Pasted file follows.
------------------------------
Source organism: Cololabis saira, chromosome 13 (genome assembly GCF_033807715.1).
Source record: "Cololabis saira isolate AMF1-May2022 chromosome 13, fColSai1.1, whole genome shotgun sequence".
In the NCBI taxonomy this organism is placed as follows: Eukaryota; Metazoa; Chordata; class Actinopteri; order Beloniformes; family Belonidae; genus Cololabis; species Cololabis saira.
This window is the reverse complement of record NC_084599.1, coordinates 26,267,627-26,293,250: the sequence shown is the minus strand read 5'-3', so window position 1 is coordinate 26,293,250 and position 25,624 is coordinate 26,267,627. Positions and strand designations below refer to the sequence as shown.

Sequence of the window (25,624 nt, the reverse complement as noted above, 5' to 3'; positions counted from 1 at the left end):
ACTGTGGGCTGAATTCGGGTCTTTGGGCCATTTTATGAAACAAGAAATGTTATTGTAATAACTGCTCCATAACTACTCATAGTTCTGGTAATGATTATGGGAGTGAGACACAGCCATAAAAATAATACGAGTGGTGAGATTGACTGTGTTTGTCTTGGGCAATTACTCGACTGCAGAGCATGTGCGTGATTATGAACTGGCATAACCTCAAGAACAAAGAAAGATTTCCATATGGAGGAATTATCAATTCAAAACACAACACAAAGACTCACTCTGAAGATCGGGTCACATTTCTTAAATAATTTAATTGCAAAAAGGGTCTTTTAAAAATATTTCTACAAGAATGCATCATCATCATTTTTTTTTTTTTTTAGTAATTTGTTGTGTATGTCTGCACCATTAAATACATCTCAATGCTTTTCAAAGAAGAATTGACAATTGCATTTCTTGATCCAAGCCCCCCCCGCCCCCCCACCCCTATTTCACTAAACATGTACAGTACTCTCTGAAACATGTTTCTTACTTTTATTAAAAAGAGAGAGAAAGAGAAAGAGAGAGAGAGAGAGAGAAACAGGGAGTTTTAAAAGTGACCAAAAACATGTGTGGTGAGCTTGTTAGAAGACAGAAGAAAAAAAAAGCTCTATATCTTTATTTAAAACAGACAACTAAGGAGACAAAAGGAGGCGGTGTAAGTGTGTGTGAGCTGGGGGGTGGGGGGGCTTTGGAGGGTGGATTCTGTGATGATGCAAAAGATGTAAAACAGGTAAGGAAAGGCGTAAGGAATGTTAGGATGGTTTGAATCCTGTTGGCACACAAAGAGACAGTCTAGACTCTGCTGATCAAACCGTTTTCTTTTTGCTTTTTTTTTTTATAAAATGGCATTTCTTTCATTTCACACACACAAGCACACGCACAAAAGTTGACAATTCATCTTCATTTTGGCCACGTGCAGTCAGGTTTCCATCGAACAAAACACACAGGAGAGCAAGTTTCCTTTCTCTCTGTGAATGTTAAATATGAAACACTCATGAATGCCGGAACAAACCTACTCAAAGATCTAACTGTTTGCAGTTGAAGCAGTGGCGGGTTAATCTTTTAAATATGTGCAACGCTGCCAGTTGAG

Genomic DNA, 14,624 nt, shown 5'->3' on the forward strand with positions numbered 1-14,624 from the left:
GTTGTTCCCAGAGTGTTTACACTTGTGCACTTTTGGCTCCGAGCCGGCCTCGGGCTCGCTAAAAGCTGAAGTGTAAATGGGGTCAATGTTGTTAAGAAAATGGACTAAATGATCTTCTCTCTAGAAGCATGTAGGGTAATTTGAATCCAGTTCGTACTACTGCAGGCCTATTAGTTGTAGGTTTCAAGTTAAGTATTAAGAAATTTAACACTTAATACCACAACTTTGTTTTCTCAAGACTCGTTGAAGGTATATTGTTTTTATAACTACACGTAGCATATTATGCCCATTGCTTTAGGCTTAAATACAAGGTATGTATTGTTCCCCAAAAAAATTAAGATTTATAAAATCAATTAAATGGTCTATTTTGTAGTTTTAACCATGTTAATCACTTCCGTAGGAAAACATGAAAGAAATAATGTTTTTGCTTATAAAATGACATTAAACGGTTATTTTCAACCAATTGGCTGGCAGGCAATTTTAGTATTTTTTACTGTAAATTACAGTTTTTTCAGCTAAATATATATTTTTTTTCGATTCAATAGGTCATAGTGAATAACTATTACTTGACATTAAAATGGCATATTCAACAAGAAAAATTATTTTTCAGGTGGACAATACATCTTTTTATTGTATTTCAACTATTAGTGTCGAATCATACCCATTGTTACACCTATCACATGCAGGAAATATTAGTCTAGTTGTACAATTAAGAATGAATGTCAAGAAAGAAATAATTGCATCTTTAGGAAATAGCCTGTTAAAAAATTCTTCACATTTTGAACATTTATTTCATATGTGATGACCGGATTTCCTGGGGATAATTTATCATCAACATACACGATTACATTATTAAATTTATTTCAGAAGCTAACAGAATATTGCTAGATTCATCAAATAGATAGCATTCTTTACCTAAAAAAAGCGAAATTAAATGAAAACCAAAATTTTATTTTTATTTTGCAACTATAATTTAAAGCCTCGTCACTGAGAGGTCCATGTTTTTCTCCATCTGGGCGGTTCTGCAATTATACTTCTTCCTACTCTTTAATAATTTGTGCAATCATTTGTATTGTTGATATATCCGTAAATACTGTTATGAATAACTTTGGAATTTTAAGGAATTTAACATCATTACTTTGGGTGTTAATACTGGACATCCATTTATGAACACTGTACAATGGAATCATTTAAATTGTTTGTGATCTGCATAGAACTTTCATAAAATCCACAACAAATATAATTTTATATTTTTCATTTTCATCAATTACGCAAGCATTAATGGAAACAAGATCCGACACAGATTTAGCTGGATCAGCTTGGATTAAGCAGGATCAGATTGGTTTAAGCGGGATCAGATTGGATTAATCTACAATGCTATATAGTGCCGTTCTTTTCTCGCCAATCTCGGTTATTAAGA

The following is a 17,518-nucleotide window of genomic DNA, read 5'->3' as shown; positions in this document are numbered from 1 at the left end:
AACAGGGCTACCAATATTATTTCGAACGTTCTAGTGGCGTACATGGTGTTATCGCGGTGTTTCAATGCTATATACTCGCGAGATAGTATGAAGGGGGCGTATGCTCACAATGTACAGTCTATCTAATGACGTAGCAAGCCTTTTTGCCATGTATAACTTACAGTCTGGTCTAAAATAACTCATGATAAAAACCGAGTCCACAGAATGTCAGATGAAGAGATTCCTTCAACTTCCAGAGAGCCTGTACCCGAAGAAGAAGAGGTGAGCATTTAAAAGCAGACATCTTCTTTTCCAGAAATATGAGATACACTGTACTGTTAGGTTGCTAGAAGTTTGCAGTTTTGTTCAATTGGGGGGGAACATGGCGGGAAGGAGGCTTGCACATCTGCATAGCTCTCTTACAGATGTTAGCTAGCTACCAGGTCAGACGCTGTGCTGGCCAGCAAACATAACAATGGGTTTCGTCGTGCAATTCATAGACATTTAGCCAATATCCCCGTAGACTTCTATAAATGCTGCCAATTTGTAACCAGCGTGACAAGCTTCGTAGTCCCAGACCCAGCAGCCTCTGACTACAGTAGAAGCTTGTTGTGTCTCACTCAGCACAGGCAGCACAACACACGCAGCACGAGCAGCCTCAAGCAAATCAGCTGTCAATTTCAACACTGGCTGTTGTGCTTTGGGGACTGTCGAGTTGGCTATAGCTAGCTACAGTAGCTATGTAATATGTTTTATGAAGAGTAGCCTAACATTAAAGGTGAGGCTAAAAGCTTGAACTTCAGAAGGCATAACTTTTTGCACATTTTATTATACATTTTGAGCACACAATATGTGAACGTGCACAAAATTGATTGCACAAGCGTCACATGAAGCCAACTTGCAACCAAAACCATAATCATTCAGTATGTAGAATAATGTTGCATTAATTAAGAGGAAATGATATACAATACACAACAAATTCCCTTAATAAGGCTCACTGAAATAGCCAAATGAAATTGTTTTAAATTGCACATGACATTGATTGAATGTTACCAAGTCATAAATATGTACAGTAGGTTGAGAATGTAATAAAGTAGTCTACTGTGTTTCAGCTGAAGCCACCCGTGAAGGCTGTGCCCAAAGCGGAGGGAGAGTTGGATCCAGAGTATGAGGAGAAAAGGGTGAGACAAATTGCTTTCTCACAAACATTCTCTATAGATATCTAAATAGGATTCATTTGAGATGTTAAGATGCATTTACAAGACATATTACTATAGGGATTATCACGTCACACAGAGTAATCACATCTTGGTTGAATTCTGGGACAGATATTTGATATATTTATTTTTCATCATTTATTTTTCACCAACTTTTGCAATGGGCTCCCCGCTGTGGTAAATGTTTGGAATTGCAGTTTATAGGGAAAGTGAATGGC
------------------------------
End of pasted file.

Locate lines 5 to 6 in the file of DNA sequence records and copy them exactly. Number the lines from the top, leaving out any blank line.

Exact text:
Sequence of the window (25,624 nt, the reverse complement as noted above, 5' to 3'; positions counted from 1 at the left end):
ACTGTGGGCTGAATTCGGGTCTTTGGGCCATTTTATGAAACAAGAAATGTTATTGTAATAACTGCTCCATAACTACTCATAGTTCTGGTAATGATTATGGGAGTGAGACACAGCCATAAAAATAATACGAGTGGTGAGATTGACTGTGTTTGTCTTGGGCAATTACTCGACTGCAGAGCATGTGCGTGATTATGAACTGGCATAACCTCAAGAACAAAGAAAGATTTCCATATGGAGGAATTATCAATTCAAAACACAACACAAAGACTCACTCTGAAGATCGGGTCACATTTCTTAAATAATTTAATTGCAAAAAGGGTCTTTTAAAAATATTTCTACAAGAATGCATCATCATCATTTTTTTTTTTTTTTAGTAATTTGTTGTGTATGTCTGCACCATTAAATACATCTCAATGCTTTTCAAAGAAGAATTGACAATTGCATTTCTTGATCCAAGCCCCCCCCGCCCCCCCACCCCTATTTCACTAAACATGTACAGTACTCTCTGAAACATGTTTCTTACTTTTATTAAAAAGAGAGAGAAAGAGAAAGAGAGAGAGAGAGAGAGAAACAGGGAGTTTTAAAAGTGACCAAAAACATGTGTGGTGAGCTTGTTAGAAGACAGAAGAAAAAAAAAGCTCTATATCTTTATTTAAAACAGACAACTAAGGAGACAAAAGGAGGCGGTGTAAGTGTGTGTGAGCTGGGGGGTGGGGGGGCTTTGGAGGGTGGATTCTGTGATGATGCAAAAGATGTAAAACAGGTAAGGAAAGGCGTAAGGAATGTTAGGATGGTTTGAATCCTGTTGGCACACAAAGAGACAGTCTAGACTCTGCTGATCAAACCGTTTTCTTTTTGCTTTTTTTTTTTATAAAATGGCATTTCTTTCATTTCACACACACAAGCACACGCACAAAAGTTGACAATTCATCTTCATTTTGGCCACGTGCAGTCAGGTTTCCATCGAACAAAACACACAGGAGAGCAAGTTTCCTTTCTCTCTGTGAATGTTAAATATGAAACACTCATGAATGCCGGAACAAACCTACTCAAAGATCTAACTGTTTGCAGTTGAAGCAGTGGCGGGTTAATCTTTTAAATATGTGCAACGCTGCCAGTTGAG